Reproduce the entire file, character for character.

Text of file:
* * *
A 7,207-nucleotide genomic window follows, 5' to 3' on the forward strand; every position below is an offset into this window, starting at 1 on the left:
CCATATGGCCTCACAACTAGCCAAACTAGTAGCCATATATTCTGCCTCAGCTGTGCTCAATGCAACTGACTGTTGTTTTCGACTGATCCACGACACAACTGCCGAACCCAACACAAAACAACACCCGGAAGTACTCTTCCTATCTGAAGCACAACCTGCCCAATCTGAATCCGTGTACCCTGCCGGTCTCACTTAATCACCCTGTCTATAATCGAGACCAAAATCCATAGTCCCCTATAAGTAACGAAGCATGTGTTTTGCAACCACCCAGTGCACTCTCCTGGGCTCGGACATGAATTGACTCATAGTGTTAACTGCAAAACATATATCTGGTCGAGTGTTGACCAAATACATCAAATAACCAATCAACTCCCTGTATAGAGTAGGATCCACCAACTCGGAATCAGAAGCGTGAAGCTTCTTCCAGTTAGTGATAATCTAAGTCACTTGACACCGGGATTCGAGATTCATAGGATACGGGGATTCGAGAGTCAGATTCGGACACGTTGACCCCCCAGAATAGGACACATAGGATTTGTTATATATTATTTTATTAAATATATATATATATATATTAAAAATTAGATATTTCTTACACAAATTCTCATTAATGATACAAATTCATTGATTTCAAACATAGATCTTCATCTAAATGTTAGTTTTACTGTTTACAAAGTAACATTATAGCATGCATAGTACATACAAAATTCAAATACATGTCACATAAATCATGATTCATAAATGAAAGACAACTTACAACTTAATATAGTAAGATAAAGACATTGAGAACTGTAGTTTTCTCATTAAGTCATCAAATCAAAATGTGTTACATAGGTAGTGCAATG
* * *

A 7,207-nucleotide genomic window follows, 5' to 3' on the forward strand; every position below is an offset into this window, starting at 1 on the left:
CCATATGGCCTCACAACTAGCCAAACTAGTAGCCATATATTCTGCCTCAGCTGTGCTCAATGCAACTGACTGTTGTTTTCGACTGATCCACGACACAACTGCCGAACCCAACACAAAACAACACCCGGAAGTACTCTTCCTATCTGAAGCACAACCTGCCCAATCTGAATCCGTGTACCCTGCCGGTCTCACTTAATCACCCTGTCTATAATCGAGACCAAAATCCATAGTCCCCTATAAGTAACGAAGCATGTGTTTTGCAACCACCCAGTGCACTCTCCTGGGCTCGGACATGAATTGACTCATAGTGTTAACTGCAAAACATATATCTGGTCGAGTGTTGACCAAATACATCAAATAACCAATCAACTCCCTGTATAGAGTAGGATCCACCAACTCGGAATCAGAAGCGTGAAGCTTCTTCCAGTTAGTGATAATCTAAGTCACTTGACACCGGGATTCGAGATTCATAGGATACGGGGATTCGAGAGTCAGATTCGGACACGTTGACCCCCCAGAATAGGACACATAGGATTTGTTATATATTATTTTATTAAATATATATATATATATATTAAAAATTAGATATTTCTTACACAAATTCTCATTAATGATACAAATTCATTGATTTCAAACATAGATCTTCATCTAAATGTTAGTTTTACTGTTTACAAAGTAACATTATAGCATGCATAGTACATACAAAATTCAAATACATGTCACATAAATCATGATTCATAAATGAAAGACAACTTACAACTTAATATAGTAAGATAAAGACATTGAGAACTGTAGTTTTCTCATTAAGTCATCAAATCAAAATGTGTTACATAGGTAGTGCAATG